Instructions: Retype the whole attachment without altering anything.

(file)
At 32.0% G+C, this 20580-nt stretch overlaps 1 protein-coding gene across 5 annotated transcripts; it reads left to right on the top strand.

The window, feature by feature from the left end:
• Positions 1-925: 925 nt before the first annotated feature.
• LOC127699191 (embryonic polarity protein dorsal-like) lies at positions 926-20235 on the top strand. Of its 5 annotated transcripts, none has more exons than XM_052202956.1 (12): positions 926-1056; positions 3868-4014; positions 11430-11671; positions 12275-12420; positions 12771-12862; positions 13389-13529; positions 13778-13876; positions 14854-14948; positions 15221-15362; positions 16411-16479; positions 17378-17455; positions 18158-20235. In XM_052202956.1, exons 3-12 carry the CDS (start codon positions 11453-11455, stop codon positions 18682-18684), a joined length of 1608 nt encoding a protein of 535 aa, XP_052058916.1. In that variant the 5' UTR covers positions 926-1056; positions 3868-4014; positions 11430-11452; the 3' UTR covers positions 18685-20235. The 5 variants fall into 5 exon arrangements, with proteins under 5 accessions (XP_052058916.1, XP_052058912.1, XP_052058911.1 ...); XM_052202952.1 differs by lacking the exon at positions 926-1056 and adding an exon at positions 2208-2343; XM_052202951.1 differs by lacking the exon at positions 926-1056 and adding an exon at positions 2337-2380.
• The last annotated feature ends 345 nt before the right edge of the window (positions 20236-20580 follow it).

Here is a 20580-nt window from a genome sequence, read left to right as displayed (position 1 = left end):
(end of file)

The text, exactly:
At 32.0% G+C, this 20580-nt stretch overlaps 1 protein-coding gene across 5 annotated transcripts; it reads left to right on the top strand.

The window, feature by feature from the left end:
• Positions 1-925: 925 nt before the first annotated feature.
• LOC127699191 (embryonic polarity protein dorsal-like) lies at positions 926-20235 on the top strand. Of its 5 annotated transcripts, none has more exons than XM_052202956.1 (12): positions 926-1056; positions 3868-4014; positions 11430-11671; positions 12275-12420; positions 12771-12862; positions 13389-13529; positions 13778-13876; positions 14854-14948; positions 15221-15362; positions 16411-16479; positions 17378-17455; positions 18158-20235. In XM_052202956.1, exons 3-12 carry the CDS (start codon positions 11453-11455, stop codon positions 18682-18684), a joined length of 1608 nt encoding a protein of 535 aa, XP_052058916.1. In that variant the 5' UTR covers positions 926-1056; positions 3868-4014; positions 11430-11452; the 3' UTR covers positions 18685-20235. The 5 variants fall into 5 exon arrangements, with proteins under 5 accessions (XP_052058916.1, XP_052058912.1, XP_052058911.1 ...); XM_052202952.1 differs by lacking the exon at positions 926-1056 and adding an exon at positions 2208-2343; XM_052202951.1 differs by lacking the exon at positions 926-1056 and adding an exon at positions 2337-2380.
• The last annotated feature ends 345 nt before the right edge of the window (positions 20236-20580 follow it).

Here is a 20580-nt window from a genome sequence, read left to right as displayed (position 1 = left end):